09-25-2012, 11:52 AM
Isn't it more about consistency? We have done 4 comps over the past 2 seasons and planning to do a few more in the next few months all as backyard. We have been lucky enough to walk at each of these events but in each case it has been for 1 meat while the others did middle to back of the pack. I have thought about doing pro next season but may no another year of BY just to get more experience and work on consistency of my cooks.

Lake Dogs
09-25-2012, 12:26 PM
Many of the team competing in the sanctioned contests have the same issue.

Back to the original question. Many "Back Yard" contests are just unsanctioned contests. Why would a competitor who has competed in
a sanctioned contest want to compete in a unsanctioned contest? There are hundreds of good reasons. Warm up. Just likes the simpler
format (perhaps doesnt like cooking chicken), close to home, etc.

Now, if you're asking in say KCBS, should someone compete in the "pro"/sanctioned side, then later play in the "backyard"/unsanctioned
side? I dont know...

I wouldn't. Makes no sense to compete in the "backyard" portion to me in the first place... Waste of money, time, effort IMHO.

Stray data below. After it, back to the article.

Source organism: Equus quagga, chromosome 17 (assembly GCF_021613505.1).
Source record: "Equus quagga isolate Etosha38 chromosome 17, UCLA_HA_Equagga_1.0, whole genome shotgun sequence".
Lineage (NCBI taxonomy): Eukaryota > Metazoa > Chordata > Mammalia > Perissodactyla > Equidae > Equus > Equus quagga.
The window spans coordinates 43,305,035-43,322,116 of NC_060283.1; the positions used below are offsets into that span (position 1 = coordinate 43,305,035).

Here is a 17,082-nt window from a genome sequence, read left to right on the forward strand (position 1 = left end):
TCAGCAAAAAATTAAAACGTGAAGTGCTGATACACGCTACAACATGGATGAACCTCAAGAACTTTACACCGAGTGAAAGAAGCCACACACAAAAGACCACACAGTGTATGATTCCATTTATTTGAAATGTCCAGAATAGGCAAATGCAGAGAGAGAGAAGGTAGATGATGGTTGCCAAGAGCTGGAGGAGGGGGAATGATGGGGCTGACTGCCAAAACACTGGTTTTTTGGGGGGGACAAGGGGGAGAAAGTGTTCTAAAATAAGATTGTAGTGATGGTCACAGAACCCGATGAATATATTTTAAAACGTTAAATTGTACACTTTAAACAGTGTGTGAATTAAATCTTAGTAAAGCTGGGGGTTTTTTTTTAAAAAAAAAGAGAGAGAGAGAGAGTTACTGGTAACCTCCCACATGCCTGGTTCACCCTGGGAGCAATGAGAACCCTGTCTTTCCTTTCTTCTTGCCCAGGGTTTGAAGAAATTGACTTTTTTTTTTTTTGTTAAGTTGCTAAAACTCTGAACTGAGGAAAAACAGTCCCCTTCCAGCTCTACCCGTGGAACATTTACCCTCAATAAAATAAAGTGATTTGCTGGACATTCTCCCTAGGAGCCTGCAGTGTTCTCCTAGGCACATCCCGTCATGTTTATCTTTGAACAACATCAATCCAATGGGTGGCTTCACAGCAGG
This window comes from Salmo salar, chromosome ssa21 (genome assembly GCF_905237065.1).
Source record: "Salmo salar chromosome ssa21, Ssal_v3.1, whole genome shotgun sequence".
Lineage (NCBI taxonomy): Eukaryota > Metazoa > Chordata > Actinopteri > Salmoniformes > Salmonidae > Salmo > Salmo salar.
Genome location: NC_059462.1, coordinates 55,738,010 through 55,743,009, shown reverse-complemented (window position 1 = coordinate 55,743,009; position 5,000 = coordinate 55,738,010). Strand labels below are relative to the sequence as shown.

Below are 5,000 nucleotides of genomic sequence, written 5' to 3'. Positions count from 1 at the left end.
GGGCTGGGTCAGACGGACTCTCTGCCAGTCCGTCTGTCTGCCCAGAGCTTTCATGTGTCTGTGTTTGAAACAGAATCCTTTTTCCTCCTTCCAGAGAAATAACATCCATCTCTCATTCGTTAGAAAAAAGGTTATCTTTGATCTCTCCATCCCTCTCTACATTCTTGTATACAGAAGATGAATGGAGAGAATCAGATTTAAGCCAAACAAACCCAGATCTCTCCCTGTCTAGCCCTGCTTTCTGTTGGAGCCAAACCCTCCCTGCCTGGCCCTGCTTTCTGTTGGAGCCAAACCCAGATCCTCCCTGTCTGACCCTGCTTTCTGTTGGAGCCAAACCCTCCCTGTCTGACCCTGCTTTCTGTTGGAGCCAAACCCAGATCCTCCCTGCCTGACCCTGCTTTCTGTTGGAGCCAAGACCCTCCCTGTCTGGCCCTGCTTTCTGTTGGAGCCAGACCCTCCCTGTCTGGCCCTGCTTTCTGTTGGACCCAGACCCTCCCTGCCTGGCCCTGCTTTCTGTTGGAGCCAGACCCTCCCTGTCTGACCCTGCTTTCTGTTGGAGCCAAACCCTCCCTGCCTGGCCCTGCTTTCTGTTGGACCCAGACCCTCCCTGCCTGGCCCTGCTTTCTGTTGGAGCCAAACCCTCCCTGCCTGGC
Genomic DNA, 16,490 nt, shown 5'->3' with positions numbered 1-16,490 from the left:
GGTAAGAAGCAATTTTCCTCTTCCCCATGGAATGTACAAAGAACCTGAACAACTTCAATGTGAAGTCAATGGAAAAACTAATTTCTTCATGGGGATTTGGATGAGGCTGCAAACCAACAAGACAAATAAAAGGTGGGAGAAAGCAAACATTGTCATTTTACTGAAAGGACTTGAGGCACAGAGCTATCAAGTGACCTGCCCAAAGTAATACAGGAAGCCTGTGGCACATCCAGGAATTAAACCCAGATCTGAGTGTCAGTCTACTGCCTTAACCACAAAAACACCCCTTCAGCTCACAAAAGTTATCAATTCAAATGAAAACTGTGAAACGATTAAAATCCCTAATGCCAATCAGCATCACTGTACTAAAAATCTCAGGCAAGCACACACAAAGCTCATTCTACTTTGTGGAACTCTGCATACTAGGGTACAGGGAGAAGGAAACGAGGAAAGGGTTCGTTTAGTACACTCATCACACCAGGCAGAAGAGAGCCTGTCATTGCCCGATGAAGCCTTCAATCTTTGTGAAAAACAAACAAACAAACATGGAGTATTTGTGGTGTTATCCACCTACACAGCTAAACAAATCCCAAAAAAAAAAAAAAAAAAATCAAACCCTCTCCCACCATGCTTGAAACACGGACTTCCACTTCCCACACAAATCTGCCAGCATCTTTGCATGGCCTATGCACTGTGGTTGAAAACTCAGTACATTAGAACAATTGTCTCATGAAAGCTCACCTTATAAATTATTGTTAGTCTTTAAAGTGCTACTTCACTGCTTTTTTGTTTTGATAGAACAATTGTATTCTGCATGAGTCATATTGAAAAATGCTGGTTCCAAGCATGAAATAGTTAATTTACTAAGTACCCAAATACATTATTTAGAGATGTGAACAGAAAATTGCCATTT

Pigs on Fire
09-25-2012, 12:59 PM
Yeah, there was a ton of heavy hitters at the Pigs and Peaches contest. That is a tough field to get a call in.




I just don't get the whole backyard thing, tho. Yeah, I know there's a pre-determined mindset that it will be an easier contest, that the backyard fields aren't seasoned veterans. But if there's 4-5 teams here that have done 7 backyard contests and the rest of the 15 backyard teams are the same ones you see at the same contests every year, what's the point?

Some say money is the concern. It has been my experience that the backyard teams spend more on alcohol and food to feed the 30 family members that are there than they do on competition meats.

Whatever. I know when I started there was a small temptation to do one or two backyard contests. But I also wanted to jump in feet first and find out about it. I've pretty much done that with everything along the way anyway.


And the vending thing....ask any successful team out there that has been competing for several years- they will tell you that if you compete and vend, you have a chance at doing well in one of the two, not both unless you bring in a completely separate staff. Then you have more expense.

As for Winder, she was waaaaaaaay to cheap on the vendors at $75. I guess that is why there was a flood of them there.

fnbish
09-25-2012, 01:54 PM
From: Pigs on Fire

I think the whole idea of "Backyard" vs. "Pro" is silly to me. There are accomplished competitors, some not quite as accomplished, and rookies. There are sanctioned contests, and unsanctioned contests. I dont know. It was just never my style. I never understood why anyone would want to compete if not competing against the very best. I'd like to see the whole concept go away. Enter in the sanctioned contest, or be spectator.